2.    Here is a tip verbatim from the book: think in reverse for forwarding critical business calls. The cell phone is the natural backup solution for landlines. The question is how to automatically connect land- and cell-phone based service so that the cell phone service would take over once the landlines have failed. The problem is two-fold: once the landlines have failed, it is not possible for you to forward them to the cell phones. Moreover, in an emergency, such as an earthquake, you want to evacuate quickly and should not put yourself in harm’s way by returning to your office to deal with the phones. The solution is developed by thinking in reverse. Use the cell phone as your general business contact number. Program the phone in such a way that any incoming call is forwarded to your land-based business phone number when the cellular phone is switched off. If your land-based line fails (or you are unable to return to your office to access it), you simply switch on your cellular phone, and voilà. This is what I did on the morning of 9-11, when I evacuated the World Trade Center, but it was not safe to return to my office. I went home to shelter in place and turned on my cell phone to receive all incoming office calls.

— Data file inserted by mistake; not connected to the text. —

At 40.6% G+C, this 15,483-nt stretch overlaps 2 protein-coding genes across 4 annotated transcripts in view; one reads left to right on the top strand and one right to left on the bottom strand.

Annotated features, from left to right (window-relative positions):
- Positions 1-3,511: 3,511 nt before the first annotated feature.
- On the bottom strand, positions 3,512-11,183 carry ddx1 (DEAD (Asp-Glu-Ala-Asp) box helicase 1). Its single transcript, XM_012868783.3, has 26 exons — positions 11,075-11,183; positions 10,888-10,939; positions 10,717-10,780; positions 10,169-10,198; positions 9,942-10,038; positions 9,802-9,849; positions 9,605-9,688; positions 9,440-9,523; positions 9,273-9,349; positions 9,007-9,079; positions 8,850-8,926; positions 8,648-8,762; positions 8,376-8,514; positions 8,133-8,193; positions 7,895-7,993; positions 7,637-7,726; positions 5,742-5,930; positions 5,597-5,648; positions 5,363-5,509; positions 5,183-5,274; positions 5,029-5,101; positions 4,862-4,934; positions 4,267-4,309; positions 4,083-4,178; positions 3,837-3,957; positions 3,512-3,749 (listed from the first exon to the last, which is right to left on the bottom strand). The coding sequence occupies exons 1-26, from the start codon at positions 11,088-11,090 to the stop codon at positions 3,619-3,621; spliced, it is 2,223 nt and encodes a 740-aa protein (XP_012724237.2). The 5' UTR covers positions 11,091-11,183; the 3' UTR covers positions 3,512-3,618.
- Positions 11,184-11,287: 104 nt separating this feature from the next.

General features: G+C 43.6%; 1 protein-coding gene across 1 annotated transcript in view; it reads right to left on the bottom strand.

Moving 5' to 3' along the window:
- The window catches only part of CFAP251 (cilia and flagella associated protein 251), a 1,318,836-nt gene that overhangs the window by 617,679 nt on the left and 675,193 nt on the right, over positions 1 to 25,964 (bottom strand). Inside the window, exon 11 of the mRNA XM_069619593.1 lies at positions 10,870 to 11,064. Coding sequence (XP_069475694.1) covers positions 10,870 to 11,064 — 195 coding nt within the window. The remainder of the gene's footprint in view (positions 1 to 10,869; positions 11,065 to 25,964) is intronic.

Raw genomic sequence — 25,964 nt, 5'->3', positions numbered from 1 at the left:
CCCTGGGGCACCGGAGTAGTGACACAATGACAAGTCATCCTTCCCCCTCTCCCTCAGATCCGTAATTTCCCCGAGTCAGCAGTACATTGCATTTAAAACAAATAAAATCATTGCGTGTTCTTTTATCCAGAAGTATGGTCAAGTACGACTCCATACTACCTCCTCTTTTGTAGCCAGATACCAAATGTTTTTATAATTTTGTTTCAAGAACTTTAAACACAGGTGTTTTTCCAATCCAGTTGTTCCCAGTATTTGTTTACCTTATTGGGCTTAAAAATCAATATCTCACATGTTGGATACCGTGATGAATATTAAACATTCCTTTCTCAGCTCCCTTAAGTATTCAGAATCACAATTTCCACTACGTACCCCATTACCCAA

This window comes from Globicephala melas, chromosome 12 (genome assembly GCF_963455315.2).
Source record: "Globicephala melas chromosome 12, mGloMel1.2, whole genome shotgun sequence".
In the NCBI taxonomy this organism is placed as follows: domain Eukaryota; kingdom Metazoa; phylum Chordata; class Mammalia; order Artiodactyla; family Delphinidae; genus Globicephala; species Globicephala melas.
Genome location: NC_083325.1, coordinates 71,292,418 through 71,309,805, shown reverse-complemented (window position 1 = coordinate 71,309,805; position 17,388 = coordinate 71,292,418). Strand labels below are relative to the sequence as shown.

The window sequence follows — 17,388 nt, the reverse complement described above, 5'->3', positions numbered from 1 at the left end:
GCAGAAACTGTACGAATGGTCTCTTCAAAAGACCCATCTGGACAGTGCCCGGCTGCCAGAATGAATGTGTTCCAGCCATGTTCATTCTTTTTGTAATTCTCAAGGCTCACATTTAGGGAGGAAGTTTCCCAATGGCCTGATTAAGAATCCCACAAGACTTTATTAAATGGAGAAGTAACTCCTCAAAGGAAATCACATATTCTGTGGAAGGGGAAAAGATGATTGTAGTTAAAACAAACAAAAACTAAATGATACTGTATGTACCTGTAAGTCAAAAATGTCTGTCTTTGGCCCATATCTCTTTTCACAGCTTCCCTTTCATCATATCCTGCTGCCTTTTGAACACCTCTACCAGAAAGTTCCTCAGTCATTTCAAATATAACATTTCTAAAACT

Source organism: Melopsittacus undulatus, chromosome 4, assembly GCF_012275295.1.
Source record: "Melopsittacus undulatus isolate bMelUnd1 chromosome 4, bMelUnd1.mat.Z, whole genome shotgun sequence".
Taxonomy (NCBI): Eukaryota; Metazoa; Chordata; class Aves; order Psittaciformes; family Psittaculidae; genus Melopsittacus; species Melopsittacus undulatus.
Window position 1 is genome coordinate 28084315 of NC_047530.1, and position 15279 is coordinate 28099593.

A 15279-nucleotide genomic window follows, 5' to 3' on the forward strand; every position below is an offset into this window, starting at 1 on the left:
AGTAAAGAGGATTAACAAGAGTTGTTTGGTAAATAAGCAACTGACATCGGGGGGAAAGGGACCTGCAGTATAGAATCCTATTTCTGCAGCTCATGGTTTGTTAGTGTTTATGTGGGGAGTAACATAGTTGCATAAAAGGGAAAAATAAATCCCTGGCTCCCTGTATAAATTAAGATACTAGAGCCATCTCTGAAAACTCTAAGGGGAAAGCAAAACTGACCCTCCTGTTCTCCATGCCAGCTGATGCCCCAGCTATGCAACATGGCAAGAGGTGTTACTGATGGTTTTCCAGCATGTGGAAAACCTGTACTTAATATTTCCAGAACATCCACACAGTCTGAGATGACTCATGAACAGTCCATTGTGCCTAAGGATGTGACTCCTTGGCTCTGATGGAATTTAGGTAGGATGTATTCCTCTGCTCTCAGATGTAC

3. I also pay $40/month/person to have a second cell phone with service provided by a different carrier from a different area code for major disruptions in cell communications services. This approach may be of limited benefit when a large geographic area is affected by disaster (such as the Gulf Coast post-Katrina when cell phone towers were all down), but it can help you if you are evacuated to another region and can access a non-local carrier. More importantly, it can help for a less widespread disaster, which is the statistically more probable event.

With Hurricane Ike approaching Texas, small businesses in the affected area should learn from the experience of our peers in Los Angeles and prepare accordingly for possible disruptions in communications.